This is the ratio of your current sales to your break even point and shows how much in percentage terms sales would have to change by before the business breaks even.
Finance Mistake 5 - Failing To Collect Cash Quickly From Customers
Businesses fail because they've run out of cash and they can't pay their debts.
One of the biggest causes of cash flow problems is not collecting cash owed to you so that you don't have the money to pay your payroll, suppliers and the tax man.
Even if your business is profitable, if you haven't managed to receive money owed from customers, you can't pay it out. That means trouble for you.
This problem is often caused by a combination of:
mindset (they are our customers and we don't want to scare them off),
the lack of a systematised process and
little clear task responsibility for managing credit policies and collectively cash effectively.
Finance Mistake 6 - Not Anticipating Future Cash Requirements
I made the point earlier about how essential cash is to any business. If it doesn't flow in and out evenly over a period, your current bank balance may be significantly different next week, next month or next quarter.
Variations can be particularly significant if you have:
any form of predictable seasonality in your business or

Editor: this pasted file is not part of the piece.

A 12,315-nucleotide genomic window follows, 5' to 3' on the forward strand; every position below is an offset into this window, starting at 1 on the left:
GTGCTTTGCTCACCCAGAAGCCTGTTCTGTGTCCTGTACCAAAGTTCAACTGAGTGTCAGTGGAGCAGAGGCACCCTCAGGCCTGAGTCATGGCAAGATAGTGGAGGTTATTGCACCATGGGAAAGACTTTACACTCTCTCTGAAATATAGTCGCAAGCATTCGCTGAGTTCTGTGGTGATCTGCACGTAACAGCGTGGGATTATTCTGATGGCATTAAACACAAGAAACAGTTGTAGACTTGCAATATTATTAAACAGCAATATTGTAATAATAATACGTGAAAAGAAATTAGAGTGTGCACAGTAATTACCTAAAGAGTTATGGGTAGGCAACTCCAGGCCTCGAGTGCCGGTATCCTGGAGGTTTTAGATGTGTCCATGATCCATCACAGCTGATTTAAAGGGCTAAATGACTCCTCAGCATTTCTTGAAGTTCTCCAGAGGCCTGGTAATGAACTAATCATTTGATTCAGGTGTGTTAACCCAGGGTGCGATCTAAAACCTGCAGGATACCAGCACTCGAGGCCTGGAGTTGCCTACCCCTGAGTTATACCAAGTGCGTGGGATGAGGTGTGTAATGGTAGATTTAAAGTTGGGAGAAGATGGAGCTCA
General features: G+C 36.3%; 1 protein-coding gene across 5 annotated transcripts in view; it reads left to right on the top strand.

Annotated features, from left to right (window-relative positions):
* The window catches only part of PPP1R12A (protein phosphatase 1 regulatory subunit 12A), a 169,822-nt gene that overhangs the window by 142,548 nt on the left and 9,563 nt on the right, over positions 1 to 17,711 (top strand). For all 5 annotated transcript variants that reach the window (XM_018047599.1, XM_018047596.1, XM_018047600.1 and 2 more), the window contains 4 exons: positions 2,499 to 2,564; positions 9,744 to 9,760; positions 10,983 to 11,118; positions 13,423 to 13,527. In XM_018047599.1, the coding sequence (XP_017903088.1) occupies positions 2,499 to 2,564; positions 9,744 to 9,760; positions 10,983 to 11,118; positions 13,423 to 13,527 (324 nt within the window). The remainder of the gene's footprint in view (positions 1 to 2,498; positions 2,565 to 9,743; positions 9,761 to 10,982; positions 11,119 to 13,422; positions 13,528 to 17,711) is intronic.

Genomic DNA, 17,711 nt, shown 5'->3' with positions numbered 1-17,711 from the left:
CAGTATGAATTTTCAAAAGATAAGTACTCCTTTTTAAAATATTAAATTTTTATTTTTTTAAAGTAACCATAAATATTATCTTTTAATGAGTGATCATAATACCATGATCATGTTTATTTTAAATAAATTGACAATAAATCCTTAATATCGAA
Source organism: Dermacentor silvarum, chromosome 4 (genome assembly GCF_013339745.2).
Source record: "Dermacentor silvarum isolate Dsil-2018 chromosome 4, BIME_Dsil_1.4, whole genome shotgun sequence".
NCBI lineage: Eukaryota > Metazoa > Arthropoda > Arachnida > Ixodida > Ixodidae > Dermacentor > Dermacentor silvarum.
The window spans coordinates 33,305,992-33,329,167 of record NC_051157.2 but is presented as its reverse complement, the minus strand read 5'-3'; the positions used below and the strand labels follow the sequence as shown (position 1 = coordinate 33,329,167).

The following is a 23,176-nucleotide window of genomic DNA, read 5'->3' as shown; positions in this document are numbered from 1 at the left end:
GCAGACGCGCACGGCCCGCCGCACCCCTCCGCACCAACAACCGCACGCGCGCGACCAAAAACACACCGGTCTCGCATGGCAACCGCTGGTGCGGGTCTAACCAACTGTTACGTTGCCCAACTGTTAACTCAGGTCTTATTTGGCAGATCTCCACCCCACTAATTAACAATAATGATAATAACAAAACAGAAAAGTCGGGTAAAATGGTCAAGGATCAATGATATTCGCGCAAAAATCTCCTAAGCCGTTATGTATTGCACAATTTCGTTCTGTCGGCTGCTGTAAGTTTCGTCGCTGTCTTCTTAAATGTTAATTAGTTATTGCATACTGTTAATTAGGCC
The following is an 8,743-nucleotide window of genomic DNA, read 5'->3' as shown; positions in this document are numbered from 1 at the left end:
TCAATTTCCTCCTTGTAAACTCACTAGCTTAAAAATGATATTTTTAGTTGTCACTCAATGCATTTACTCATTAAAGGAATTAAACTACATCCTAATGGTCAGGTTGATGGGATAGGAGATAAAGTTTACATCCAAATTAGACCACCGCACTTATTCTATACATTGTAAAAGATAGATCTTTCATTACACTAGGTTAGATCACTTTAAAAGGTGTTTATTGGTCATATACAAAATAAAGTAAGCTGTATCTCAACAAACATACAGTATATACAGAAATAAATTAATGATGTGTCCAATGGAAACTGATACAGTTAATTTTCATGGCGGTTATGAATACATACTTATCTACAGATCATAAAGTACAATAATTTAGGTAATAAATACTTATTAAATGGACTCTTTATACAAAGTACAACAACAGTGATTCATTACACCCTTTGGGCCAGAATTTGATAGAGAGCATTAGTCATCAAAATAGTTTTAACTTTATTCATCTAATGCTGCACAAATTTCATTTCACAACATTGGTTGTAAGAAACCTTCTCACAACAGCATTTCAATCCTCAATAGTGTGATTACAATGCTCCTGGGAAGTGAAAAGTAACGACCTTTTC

your business deals in large projects with significant stage payments or
you are losing money.
In these situations you will need to formally forecast your cash flow regularly.
This way you can anticipate your peaks and troughs and make any necessary preparations.
Even if it means going to see your bank manager and asking for an increase in facilities, it means that you are acting pro-actively from the expected facts. That's so much better than responding to the phone call when your overdraft limit has been breached from an angry bank manager.
Finance Mistake 7 - Borrowing Too Much
The more you borrow, the more you have to accept external interference in your business and the more you put your business at risk.
If you can, try to avoid or minimise borrowings by delaying unnecessary costs and capital purchases (so that's the Aston Martin pushed back for another year) and look carefully to see what you can do to advance revenue and cash receipts.
Finance Mistake 8 - Investing without a careful assessment of the costs and benefits
Have you made any large scale purchase without looking carefully at how quickly you will recover the money and how much you can expect to gain overall?
Imagine that you are still considering investing in that £10,000 website we talked about earlier?
How much is it going to cost you in maintenance and search optimisation/placement fees? How many orders do you expect to take over the Internet at what value and profit margin? How long will it take to get the original cost back? How certain are you of your forecasts? What can you do to increase the probability of success?